EpiFire comprises two bodies of code that are written in object-oriented C++: the applications programming interface (API) and the graphical user interface (GUI). The EpiFire GUI was developed using the API and Qt [30], and allows non-programmers to generate networks, perform epidemic simulations, and export figures and data. We describe the EpiFire GUI in more detail in the Results section below. The entire EpiFire code base is open source, licensed under GNU GPLv3.

The EpiFire API consists of 20 classes and 2,500 lines of non-whitespace code. The EpiFire GUI consists of 12 classes and 3,500 lines of non-whitespace code.

### EpiFire API

Functionally, the EpiFire API consists of tools for network generation, network manipulation, network characterization, and epidemic simulation. Programmatically, the API is divided into network, node, edge, and simulation classes. Each class defines a type of variable and its associated attributes and functions. For example, the network class allows users to define a network variable, which can contain one or more node variables that can be connected by one or more edge variables. In the small program below, an undirected network called my_network is created, and then populated with 100 nodes. The nodes are randomly connected with edges such that on average, each node will be connected to five others. Finally, the structure of the network is written out as an edgelist in the comma-separated-value format.

#include <
Network.h>

int main() {

Network my_network("example network", Network::Undirected );

my_network.populate(100);

my_network.rand_connect_poisson(5);

my_network.write_edgelist("output.csv");

return 0;

}

The network constructor takes two arguments: an arbitrary text string naming the network, and either Network::Undirected or Network::Directed, which specifies whether all edges are undirected, or some or all may be directional.

Each time the program is run, a different randomly connected graph will be produced. The following is an example of the beginning of the output file:

0,97

0,17

0,21

1

2,49

2,51

2,36

2,73

2,66

3,45

In this case, Node 0 was connected to Nodes 97, 17, and 21. Node 1 was not connected to any others.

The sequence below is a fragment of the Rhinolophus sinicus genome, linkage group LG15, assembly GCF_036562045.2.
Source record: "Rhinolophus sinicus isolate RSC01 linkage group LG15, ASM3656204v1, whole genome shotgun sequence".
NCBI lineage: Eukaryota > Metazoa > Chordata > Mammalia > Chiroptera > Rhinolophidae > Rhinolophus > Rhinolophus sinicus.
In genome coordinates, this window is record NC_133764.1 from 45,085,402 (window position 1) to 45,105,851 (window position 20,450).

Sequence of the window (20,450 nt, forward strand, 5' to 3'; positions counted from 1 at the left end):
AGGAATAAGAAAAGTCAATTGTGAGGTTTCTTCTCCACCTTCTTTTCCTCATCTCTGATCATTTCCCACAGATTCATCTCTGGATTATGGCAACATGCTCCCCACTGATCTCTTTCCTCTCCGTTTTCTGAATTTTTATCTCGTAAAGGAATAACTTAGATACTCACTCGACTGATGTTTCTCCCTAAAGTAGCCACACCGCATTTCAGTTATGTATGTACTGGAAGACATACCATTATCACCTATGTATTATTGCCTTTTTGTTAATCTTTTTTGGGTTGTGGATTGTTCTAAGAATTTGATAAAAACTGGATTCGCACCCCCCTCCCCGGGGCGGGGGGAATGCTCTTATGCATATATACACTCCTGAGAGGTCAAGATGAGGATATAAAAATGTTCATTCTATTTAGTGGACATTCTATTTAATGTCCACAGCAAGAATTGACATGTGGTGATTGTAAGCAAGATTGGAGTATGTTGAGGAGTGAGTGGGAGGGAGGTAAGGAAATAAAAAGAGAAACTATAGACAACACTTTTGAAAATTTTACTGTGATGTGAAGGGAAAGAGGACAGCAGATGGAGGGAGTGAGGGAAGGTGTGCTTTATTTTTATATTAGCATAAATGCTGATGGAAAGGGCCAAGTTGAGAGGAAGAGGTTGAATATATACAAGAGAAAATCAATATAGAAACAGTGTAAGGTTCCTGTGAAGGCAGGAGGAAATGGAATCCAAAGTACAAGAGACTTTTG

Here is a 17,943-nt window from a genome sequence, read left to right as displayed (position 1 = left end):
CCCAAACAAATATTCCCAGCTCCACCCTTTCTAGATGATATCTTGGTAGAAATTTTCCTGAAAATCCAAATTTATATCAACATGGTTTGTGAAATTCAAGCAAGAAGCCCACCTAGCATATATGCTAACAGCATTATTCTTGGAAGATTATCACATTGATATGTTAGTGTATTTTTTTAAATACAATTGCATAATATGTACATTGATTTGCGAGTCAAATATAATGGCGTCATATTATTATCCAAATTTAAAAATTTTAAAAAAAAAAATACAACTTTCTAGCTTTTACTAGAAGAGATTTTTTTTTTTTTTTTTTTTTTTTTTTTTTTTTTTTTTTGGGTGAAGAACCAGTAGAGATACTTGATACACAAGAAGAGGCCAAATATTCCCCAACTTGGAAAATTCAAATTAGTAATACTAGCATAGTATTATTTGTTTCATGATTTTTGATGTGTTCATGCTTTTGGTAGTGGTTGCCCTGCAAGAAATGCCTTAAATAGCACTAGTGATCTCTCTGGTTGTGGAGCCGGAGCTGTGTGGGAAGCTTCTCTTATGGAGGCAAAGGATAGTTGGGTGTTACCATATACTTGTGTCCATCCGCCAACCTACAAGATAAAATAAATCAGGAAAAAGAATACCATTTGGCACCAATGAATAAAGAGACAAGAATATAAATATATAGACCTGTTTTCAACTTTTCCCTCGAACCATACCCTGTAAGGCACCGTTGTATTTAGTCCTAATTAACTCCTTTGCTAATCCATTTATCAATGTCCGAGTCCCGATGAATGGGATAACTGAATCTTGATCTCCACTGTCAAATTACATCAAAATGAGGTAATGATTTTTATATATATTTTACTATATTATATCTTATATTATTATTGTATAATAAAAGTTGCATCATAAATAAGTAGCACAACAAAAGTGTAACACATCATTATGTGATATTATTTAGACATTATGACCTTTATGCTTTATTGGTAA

More sophisticated examples, including networks being used in epidemic simulations, can be found in Additional file 1 in the examples directory provided with the source code.

The network modeling portions of the code (the Network, Node, and Edge classes) can be used with or without the epidemiological code, and may therefore be useful for non-epidemiology applications. The simulation classes provided include three types of finite, stochastic epidemic simulations: percolation and chain-binomial (both network-based), and mass-action. Users may use the provided simulation classes or may create derived classes based on them. For example, the base class for percolation simulations, called Percolation_Sim assumes a disease with susceptible-infectious-recovered states. A simple derived simulation class can be created that inherits almost all the functionality of Percolation_Sim, but that uses an alternate progression of states. An example of a derived simulation using the susceptible-exposed-infectious-recovered state progression (SEIR_Percolation_Sim.h) can be found in the research directory provided with the source code.

Networks may be constructed explicitly by reading in an edgelist file, or adding individual nodes and specifying their connections. Networks can also be constructed implicitly by using one of the network generators provided. Generators for ring and square lattice networks are provided, as well as three random network generators: the Erdős-Rényi model [31], resulting in approximately Poisson degree distributions, the configuration model [32] that generates random networks with a user-specified degree distribution, 'and the Watts-Strogatz “small-world” network generation model [33].

Networks that are generated via the configuration model can contain edges that are usually undesirable in epidemiological models. Pairs of nodes may be randomly connected by two or more edges, and nodes may be “connected” to themselves by edges going to and from the same node. These edges, called parallel edges and self-loops respectively, may be removed using the provided “lose-loops” function (Additional file 1: Appendix B). This function uses a novel algorithm to reconnect the affected edges in a randomized way that preserves the degree sequence of the network. This approach may introduce some non-randomness to the network structure, but the improvement in algorithmic complexity over competing methods is significant [34].

Random numbers are generated using the Mersenne Twister algorithm [35] as implemented by Wagner, available at http://www-personal.umich.edu/~wagnerr/MersenneTwister.html.

### Percolation and chain-binomial pseudocode

EpiFire provides epidemic simulators using the percolation and chain-binomial models, represented as pseudocode below. Both pseudocode functions take a network as an argument and return final epidemic size. The most recent implementations, including additional functions for the simulators, can be found online [36, 37]. In the percolation pseudocode below, *T* denotes the transmissibility of the pathogen, that is, the probability that transmission will occur between an infectious node and a susceptible neighbor.

**Percolation(**
network
**,**
T
**):**

*infected_queue* ← empty list

**foreach**
*node*
**in**
*network*
:

set state of
*node*
to "susceptible"

*first_infected* ← random node from
*network*

set state of
*first_infected*
to "infectious"

append
*first_infected*
to
*infected_queue*

**while**
*infected_queue*
is not empty:

*node* ← remove first element from
*infected_queue*

**foreach**
*neighbor*
of
*node*
:

*rand* ← uniform random number between 0 and 1

**if**
*neighbor*
is "susceptible"
**and**
*rand* < *T*
:

set state of